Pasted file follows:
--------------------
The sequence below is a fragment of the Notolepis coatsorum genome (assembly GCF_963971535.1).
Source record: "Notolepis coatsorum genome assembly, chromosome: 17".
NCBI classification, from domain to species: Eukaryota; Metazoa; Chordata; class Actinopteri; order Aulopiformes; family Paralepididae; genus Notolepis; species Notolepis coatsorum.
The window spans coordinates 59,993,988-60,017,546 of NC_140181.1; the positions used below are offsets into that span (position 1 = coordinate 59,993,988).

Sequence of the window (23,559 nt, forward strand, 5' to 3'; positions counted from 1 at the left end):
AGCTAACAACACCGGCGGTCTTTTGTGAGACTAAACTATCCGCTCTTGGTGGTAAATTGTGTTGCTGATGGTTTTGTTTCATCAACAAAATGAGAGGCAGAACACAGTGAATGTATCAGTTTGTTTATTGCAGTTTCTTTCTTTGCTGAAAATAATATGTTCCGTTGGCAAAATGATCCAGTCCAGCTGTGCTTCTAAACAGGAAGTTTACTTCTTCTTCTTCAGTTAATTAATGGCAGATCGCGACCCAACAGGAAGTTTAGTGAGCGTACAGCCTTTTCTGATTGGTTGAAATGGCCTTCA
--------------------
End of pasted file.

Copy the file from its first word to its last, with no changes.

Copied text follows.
The sequence below is a fragment of the Notolepis coatsorum genome (assembly GCF_963971535.1).
Source record: "Notolepis coatsorum genome assembly, chromosome: 17".
NCBI classification, from domain to species: Eukaryota; Metazoa; Chordata; class Actinopteri; order Aulopiformes; family Paralepididae; genus Notolepis; species Notolepis coatsorum.
The window spans coordinates 59,993,988-60,017,546 of NC_140181.1; the positions used below are offsets into that span (position 1 = coordinate 59,993,988).

Sequence of the window (23,559 nt, forward strand, 5' to 3'; positions counted from 1 at the left end):
AGCTAACAACACCGGCGGTCTTTTGTGAGACTAAACTATCCGCTCTTGGTGGTAAATTGTGTTGCTGATGGTTTTGTTTCATCAACAAAATGAGAGGCAGAACACAGTGAATGTATCAGTTTGTTTATTGCAGTTTCTTTCTTTGCTGAAAATAATATGTTCCGTTGGCAAAATGATCCAGTCCAGCTGTGCTTCTAAACAGGAAGTTTACTTCTTCTTCTTCAGTTAATTAATGGCAGATCGCGACCCAACAGGAAGTTTAGTGAGCGTACAGCCTTTTCTGATTGGTTGAAATGGCCTTCA